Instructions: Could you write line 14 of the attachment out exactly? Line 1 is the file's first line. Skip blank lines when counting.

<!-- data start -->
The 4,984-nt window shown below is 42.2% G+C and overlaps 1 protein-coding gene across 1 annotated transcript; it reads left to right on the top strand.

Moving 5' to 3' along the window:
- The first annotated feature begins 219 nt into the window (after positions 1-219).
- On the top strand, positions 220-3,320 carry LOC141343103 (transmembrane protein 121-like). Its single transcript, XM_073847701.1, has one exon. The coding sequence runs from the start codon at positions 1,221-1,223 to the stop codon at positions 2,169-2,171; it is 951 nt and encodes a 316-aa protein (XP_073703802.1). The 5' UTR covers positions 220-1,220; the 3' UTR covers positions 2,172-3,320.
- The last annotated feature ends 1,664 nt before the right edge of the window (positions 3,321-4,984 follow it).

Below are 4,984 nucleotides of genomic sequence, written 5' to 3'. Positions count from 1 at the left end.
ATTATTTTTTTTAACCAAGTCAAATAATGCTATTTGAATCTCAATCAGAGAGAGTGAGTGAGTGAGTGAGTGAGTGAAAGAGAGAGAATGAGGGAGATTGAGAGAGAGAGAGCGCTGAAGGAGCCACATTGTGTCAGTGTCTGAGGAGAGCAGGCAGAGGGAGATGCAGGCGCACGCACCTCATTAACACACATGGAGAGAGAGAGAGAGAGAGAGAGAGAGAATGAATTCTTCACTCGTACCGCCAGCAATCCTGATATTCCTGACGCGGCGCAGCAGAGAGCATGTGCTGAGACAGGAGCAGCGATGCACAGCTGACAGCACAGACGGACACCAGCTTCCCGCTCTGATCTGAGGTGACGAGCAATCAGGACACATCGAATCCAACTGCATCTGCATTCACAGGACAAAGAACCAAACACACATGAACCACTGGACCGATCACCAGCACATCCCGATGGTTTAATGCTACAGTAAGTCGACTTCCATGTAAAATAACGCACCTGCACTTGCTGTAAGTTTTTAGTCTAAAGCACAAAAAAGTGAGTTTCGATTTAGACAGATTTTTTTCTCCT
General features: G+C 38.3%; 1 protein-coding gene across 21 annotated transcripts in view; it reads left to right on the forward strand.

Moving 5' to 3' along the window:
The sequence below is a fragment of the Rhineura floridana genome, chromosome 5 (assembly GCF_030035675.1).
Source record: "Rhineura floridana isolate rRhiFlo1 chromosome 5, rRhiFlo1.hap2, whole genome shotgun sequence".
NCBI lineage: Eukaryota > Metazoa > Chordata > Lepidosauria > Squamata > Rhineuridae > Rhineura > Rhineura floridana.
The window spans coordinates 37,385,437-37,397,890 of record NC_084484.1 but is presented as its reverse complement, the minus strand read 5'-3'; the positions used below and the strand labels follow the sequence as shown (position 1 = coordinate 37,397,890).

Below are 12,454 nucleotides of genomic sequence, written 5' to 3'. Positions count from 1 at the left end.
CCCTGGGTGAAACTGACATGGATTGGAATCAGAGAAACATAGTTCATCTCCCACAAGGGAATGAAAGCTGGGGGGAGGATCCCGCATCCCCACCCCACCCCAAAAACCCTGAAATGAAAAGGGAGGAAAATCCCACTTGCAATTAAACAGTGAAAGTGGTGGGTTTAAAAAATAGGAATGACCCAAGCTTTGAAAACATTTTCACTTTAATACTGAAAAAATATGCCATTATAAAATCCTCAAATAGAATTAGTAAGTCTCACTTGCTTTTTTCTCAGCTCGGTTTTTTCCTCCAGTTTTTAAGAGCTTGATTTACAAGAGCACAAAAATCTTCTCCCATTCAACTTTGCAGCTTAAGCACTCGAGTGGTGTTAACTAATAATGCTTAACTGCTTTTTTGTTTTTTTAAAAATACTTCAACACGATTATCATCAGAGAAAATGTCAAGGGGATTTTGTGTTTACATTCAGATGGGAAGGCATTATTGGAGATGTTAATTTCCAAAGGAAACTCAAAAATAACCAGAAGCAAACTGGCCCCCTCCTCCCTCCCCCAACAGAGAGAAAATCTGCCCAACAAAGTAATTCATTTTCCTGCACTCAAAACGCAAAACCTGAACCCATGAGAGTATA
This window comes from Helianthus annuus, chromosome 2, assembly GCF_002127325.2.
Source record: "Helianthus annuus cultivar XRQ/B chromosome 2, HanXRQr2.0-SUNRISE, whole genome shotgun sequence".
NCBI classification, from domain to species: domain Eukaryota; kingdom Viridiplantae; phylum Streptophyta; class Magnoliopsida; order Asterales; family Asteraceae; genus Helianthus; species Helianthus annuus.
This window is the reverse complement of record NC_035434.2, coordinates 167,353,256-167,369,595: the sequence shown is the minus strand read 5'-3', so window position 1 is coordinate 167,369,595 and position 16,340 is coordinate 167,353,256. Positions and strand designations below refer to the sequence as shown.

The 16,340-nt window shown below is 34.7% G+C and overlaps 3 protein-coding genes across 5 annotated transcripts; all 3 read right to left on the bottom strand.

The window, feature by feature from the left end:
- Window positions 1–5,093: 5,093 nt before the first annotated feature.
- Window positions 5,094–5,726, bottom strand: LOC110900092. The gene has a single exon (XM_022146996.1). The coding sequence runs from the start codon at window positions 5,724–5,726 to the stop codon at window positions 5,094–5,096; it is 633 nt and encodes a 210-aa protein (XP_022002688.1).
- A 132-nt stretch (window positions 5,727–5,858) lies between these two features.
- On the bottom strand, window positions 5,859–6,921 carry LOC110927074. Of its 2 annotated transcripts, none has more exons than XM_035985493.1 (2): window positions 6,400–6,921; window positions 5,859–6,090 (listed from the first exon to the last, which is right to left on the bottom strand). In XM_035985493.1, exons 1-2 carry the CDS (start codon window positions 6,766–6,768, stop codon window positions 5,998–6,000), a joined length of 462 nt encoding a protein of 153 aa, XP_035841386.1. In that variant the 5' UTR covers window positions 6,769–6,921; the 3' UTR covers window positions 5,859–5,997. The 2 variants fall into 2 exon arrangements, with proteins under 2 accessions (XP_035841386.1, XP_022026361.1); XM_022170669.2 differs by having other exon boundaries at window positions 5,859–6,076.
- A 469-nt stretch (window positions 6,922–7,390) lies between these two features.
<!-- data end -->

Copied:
Below are 12,454 nucleotides of genomic sequence, written 5' to 3'. Positions count from 1 at the left end.